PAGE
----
Some of the world’s largest most influential nations have formed an alliance to create new supply chains for nuclear energy—the same weekend that another country announced it had completely weaned itself off the energy source.
At the meeting of the G7 this weekend, leaders of nuclear trade associations from the U.S., UK, Canada, Japan, and France announced they will work together to create supply chains for nuclear fuels that do not rely on Russia.
When it comes to nuclear fuel, Russia’s supply chains are some of the most important in the world. While the country only provides 6% of the world’s mined uranium, raw uranium has to go through several steps to become nuclear fuel, including being converted to a more useful form and then enriched. Russia controls around 40% of the world’s conversion capacities, as well as 46% of the world’s enrichment capacities. The country is also a huge exporter of nuclear technology itself: of the 439 reactors online in the world in 2021, 38 are in Russia, 42 in other countries were made with Russian technology, and 15 under construction worldwide also use Russian technology.
“Russia’s unprovoked and unjustifiable war against Ukraine and the increasing impacts of climate change have fundamentally altered the global energy landscape and accelerated the need for collaboration between like-minded allies,” the U.S. Department of Energy said in a statement on the alliance. “...This strategic collaboration aims to increase the depth and resilience of our nuclear fuel supply-chains, while supporting the wider geostrategic objectives of further reducing reliance on Russia in the nuclear fuel supply chain for the long term and increasing the availability of commercial free-market alternatives in the supply of civil nuclear technologies to third countries.”
There is likely infrastructure in place to make this shift happen. According to a whitepaper authored by the Columbia Center for Global Energy Policy last year, many non-Russian powers, including the U.S., are not using the full capacity of their enrichment and conversion capabilities thanks to low prices. However, a market or policy signal could encourage other non-Russian producers to ramp up their outputs.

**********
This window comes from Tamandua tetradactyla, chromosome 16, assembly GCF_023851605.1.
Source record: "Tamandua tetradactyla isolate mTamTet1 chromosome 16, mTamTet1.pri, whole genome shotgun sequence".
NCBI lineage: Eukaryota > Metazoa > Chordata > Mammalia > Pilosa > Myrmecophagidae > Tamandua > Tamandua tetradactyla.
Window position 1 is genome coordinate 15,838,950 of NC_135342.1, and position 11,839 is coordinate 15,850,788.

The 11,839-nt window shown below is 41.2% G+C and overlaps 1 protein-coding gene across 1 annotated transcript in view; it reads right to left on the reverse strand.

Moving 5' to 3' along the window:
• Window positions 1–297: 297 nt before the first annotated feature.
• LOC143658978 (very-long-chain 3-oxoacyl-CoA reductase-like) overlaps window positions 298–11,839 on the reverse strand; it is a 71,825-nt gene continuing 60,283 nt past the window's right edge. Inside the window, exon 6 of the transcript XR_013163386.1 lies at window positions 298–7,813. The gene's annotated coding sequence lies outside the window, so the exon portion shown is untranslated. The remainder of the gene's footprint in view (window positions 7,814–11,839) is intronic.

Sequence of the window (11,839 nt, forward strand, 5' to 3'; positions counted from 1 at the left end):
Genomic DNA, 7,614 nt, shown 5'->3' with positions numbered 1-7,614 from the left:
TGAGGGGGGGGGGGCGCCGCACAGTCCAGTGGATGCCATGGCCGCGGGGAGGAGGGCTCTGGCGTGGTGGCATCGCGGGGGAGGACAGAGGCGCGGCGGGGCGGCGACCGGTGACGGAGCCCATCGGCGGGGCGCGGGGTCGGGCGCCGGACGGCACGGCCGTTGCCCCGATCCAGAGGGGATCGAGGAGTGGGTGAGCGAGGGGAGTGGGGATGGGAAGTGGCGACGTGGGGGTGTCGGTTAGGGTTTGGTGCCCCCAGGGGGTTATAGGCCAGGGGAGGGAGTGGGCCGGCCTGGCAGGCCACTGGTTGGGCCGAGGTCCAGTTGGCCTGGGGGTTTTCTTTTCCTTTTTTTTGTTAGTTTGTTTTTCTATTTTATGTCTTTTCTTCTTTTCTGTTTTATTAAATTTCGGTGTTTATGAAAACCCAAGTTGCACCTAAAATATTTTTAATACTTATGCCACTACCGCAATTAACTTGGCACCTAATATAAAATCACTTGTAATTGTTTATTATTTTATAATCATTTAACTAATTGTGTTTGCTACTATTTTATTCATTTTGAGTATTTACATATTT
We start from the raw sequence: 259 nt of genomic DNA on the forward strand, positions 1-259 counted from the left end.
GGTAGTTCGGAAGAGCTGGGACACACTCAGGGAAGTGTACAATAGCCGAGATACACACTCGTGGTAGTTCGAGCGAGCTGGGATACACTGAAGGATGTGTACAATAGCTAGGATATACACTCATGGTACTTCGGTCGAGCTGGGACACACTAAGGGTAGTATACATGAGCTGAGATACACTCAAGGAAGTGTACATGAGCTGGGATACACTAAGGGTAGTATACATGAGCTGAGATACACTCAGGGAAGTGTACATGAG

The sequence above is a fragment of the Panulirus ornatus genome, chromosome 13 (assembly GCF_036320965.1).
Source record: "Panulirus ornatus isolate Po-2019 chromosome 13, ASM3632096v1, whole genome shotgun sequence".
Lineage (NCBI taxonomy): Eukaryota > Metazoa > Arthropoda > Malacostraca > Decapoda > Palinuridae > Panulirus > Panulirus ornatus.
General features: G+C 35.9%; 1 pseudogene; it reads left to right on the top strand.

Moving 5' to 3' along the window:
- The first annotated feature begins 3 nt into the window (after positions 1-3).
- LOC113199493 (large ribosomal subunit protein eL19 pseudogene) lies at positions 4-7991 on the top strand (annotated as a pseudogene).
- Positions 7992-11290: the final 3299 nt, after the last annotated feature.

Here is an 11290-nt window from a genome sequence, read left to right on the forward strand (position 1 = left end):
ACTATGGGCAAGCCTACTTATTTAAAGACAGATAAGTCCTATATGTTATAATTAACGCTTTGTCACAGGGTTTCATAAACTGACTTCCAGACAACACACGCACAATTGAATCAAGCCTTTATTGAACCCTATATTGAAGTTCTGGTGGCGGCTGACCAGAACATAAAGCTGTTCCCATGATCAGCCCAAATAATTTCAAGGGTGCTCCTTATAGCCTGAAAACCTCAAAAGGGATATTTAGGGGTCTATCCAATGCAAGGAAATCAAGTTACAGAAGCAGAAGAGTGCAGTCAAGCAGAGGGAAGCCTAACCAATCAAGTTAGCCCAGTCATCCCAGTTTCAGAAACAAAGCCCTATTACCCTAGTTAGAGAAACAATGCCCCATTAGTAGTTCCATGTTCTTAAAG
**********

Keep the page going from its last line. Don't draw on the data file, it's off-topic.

“If there is a policy in place to reduce or eliminate Russian involvement in Western nuclear fuel markets, this would almost certainly lead to a realignment in the supply chain,” the paper states.
But this new agreement doesn’t mean that everyone in Europe is committed to ramping up nuclear production. A day before the agreement was announced, Germany said that it had officially weaned off of nuclear energy, shuttering its last three power plants on Saturday.
“It is a great achievement for millions of people who have been protesting nuclear in Germany and worldwide for decades,” Greenpeace spokesperson Paul-Marie Manière told CNN.
While nuclear energy comes with a host of complications, including waste disposal and safety concerns, it is carbon-free and a valuable source of baseload electricity for more intermittent energy sources like solar and wind energy. The EU has debated for years on whether or not to define nuclear energy as a “green” energy source, thanks in part to a well of long-standing opposition in Europe to nuclear energy that has joined forces with traditional environmental and green groups like Greenpeace. In a vote last summer, the EU Parliament ruled to define nuclear and natural gas as green energy and eligible for subsidies, in a move that concerned some climate advocates who support the adoption of nuclear energy to help with climate concerns.
Germany’s move to close its nuclear plants while attempting to wean off fossil fuels, which has been in motion for decades, has been fraught. A German anti-nuclear movement that began in the 1970s helped form the foundation of the country’s Green Party, a major political power in the government. In 2009, Germany paused its nuclear transition but ramped it back up again after the Fukushima disaster in 2011. This represented a huge shift in the country’s energy mix: at the start of the last decade, there were 17 reactors in Germany, producing a quarter of its electricity.
Following the invasion of Ukraine last year, the government said it would delay the remaining three plants’ retirement thanks to a squeeze in natural gas supplies, but that delay only ended up lasting a few months. Research has found that coal-fired power, rather than renewables, has largely replaced German nuclear power.
Regardless of Germany’s direction, the rest of the world has made signals in recent months that it is reconsidering nuclear’s role in the energy transition, from keeping older plants open past their former end dates to announcing new plans for different types of nuclear reactors. It remains to be seen how geopolitical concerns, like the role of Russia and this new alliance, will help or hurt these developments—and whether or not Germany may regret shutting the lights on its reactors.